Harlequin Property scheme was an investment venture to build over 6000 hotel and rental properties in the Caribbean. An estimated £400m was put in by 6000 investors, the large majority of which came through investors with SIPPS.
It’s been reported that only 300 of the proposed properties were actually built.
Harlequin Property is an example of mis-selling at its worst. Starting with unregulated marketing companies cold calling people offering free pension reviews and often employing high pressure sales tactics such as; downplaying the risks involved or inflating the returns, in order to persuade people to invest.
Not to mention the negligent financial advice some people received which saw them put their pension pots into a totally unsuitable investment scheme.
Many people transferred out of valuable final salary scheme pensions without knowing they were giving up some hard to replace benefits.
Problems with Harlequin began to surface in 2013 with the Serious Fraud Office (SFO) looking into business conducted by the Harlequin group between 2010 and 2015.
In 2017 the SFO charged the chairman of the Harlequin Group – David Ames with 3 counts of Fraud by Abuse of Position. The trial is scheduled to begin in September 2020.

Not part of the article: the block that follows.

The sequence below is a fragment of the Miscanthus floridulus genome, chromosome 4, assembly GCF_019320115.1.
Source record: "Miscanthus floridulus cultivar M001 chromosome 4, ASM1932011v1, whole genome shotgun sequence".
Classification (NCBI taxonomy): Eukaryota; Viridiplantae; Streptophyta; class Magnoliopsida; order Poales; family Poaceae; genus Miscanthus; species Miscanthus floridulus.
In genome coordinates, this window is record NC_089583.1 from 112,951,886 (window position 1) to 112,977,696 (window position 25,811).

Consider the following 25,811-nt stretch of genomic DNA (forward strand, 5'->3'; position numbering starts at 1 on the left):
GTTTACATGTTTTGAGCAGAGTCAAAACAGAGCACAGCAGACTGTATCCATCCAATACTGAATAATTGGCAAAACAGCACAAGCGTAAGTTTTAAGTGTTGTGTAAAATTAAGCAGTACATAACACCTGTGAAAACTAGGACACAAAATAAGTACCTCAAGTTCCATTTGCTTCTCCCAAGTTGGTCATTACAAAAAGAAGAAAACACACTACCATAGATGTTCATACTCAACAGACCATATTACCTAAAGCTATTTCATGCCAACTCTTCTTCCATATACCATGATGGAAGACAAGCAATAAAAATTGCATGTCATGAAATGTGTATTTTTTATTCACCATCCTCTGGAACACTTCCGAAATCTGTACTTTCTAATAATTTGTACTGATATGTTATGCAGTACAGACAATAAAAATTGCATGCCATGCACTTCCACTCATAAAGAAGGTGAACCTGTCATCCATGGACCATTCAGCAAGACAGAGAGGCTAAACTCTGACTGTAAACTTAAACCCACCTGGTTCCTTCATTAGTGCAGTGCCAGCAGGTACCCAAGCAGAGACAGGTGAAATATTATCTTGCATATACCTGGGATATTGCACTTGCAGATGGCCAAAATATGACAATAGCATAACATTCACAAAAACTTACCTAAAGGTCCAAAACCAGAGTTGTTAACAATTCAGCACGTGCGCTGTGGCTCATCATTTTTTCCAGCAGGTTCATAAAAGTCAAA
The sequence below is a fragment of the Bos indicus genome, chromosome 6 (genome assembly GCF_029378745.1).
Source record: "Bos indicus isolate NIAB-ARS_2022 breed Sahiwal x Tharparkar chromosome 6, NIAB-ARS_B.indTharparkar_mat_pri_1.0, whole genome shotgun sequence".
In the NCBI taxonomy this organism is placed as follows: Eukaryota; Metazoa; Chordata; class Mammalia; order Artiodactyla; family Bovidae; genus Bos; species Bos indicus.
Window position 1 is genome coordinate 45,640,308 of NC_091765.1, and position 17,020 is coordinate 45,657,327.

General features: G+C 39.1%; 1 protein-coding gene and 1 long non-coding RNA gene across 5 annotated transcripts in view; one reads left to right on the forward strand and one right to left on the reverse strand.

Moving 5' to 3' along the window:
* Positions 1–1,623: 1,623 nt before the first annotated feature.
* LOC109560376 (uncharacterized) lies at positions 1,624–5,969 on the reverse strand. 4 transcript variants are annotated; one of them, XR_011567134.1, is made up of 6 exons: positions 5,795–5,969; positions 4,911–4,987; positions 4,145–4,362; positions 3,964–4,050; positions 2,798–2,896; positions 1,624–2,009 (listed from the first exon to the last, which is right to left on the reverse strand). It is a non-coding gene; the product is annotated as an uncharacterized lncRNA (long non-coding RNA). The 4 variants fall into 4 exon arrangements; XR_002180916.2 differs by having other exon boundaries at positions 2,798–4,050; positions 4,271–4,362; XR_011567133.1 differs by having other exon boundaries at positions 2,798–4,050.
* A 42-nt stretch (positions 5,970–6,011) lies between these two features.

A case upheld by the FOS in 2016 against an adviser who had recommended his client invest £48,000 in Harlequin valued the investment at just £1.
In April 2019 it was reported that the FSCS had paid out £125m in compensation claims for around 2,700 complaints relating to Harlequin and expected to receive many more.
These complaints were regarding the suitability of the advice received to invest in Harlequin and not the performance of the investment itself.
If you invested in Harlequin Property as part of your SIPP and would like to check if you may have been mis-sold you can call 0114 2664216 and talk to one of our Team.
Or fill in the enquiry form to arrange a call back at a time that is convenient to you.
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It is possible for you to present the claim for free, either to the firm or person against whom you wish to complain or to the statutory ombudsman (Financial Ombudsman Service or Pension Ombudsman Service) or the Financial Compensation Scheme, whichever is applicable to your claim.
We will not make or pursue a claim, or advise you to, if we know or have reasonable grounds to suspect that the claim does not have a good arguable basis, and or is fraudulent or frivolous.